Non-Contested Divorce in Oklahoma

by Bernadette A. Safrath

    Noncontested or uncontested divorce is the process by which spouses file for divorce together or one spouse files and the other spouse elects not to protest. In Oklahoma, the spouse or spouses must file a petition for divorce in the district court located in their county of residence. Because neither spouse is contesting, a court can immediately move on to dividing the marital property and possibly awarding alimony.

    Residency Requirements

    In order to be eligible for divorce in Oklahoma, spouses must meet the state's residency requirements. This means that either spouse must live in Oklahoma for six months prior to the filing of the divorce petition. The petition must be filed in one spouse's county of residence where he has lived for more than 30 days.

    Grounds for Divorce

    A petition for divorce must include the grounds or reasons the spouses have for wanting to end their marriage. When spouses agree to file for a uncontested divorce in Oklahoma, they often file for divorce based on no-fault grounds. Oklahoma's no-fault ground is "incompatibility," also known as "irreconcilable differences." If the petition for divorce meets the state's requirements, an Oklahoma court will issue the divorce decree after a waiting period of 90 days from the date the petition was filed.

    Division of Property

    Oklahoma is an "equitable distribution" state. This means that each spouse will receive a fair percentage of the marital assets. First, each spouse is entitled to maintain ownership of any "separate property," including any inheritance she received during the marriage and any property she owned prior to the marriage. The court will then divide all "marital property," everything acquired by either spouse during the marriage, regardless of whose name appears on any title, deed or other ownership papers. According to Oklahoma law, division of the marital assets does not need to be equal, but instead should be "just and reasonable."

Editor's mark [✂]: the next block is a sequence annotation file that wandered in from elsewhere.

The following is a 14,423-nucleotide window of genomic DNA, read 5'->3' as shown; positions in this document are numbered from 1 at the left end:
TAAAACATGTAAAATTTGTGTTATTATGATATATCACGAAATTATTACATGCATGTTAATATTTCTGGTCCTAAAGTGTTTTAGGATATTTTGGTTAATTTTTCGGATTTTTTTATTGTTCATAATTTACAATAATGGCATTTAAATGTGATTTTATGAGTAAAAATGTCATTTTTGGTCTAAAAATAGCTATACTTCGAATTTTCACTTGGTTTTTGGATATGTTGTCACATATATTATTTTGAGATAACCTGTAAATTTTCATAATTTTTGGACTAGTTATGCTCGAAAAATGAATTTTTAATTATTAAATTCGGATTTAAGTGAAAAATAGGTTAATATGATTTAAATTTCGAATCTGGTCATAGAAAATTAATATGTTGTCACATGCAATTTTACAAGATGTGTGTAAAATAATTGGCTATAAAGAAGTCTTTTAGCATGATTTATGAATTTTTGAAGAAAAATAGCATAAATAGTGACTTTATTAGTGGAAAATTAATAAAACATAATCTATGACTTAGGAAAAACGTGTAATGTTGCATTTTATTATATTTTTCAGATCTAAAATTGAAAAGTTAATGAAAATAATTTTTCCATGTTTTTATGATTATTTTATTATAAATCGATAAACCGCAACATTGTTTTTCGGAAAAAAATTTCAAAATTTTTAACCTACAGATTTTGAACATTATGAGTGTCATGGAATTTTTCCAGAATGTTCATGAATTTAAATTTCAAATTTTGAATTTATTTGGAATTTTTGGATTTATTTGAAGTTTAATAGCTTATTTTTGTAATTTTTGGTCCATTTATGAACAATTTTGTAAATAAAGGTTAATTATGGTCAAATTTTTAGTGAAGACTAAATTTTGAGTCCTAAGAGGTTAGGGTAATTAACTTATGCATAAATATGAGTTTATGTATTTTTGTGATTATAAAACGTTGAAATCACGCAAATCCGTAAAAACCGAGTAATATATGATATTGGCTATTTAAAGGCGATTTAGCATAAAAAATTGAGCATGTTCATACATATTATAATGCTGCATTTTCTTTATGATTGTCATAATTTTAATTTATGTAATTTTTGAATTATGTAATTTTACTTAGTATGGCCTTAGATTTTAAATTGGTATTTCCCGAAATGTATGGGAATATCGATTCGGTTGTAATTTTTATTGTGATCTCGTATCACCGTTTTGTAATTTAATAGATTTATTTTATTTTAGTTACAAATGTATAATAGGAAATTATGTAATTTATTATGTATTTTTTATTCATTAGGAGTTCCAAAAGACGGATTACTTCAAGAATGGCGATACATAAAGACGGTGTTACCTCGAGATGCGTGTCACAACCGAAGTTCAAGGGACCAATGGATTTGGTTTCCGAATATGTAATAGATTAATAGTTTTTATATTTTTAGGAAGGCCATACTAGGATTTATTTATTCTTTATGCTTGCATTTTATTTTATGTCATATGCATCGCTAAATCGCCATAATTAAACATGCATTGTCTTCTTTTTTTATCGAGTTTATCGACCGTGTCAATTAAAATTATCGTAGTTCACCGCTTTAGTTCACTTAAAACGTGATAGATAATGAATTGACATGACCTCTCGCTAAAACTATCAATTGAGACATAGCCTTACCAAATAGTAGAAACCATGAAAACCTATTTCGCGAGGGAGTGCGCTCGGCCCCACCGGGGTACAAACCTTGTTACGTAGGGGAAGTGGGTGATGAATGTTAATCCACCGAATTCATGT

Alimony

    Alimony is financial support paid by one spouse to the other if the receiving spouse does not have sufficient income and assets to be self-supporting. In Oklahoma, alimony may be awarded regardless of gender based on the receiving spouse's financial need and the owing spouse's ability to pay. Alimony payments may be made in installments or as a lump sum from the owing spouse's separate and marital assets. Payments are generally owed until the full amount ordered is paid. Early termination occurs if either spouse dies or if the receiving spouse remarries or cohabits with someone in a marriage-like relationship.

    About the Author

    Bernadette A. Safrath is an attorney who has been writing professionally since 2008. Safrath was published in Touro Law Center's law review and now writes legal articles for various websites. Safrath has a Bachelor of Arts in music from Long Island University at C.W. Post, as well as a Juris Doctor from Touro College.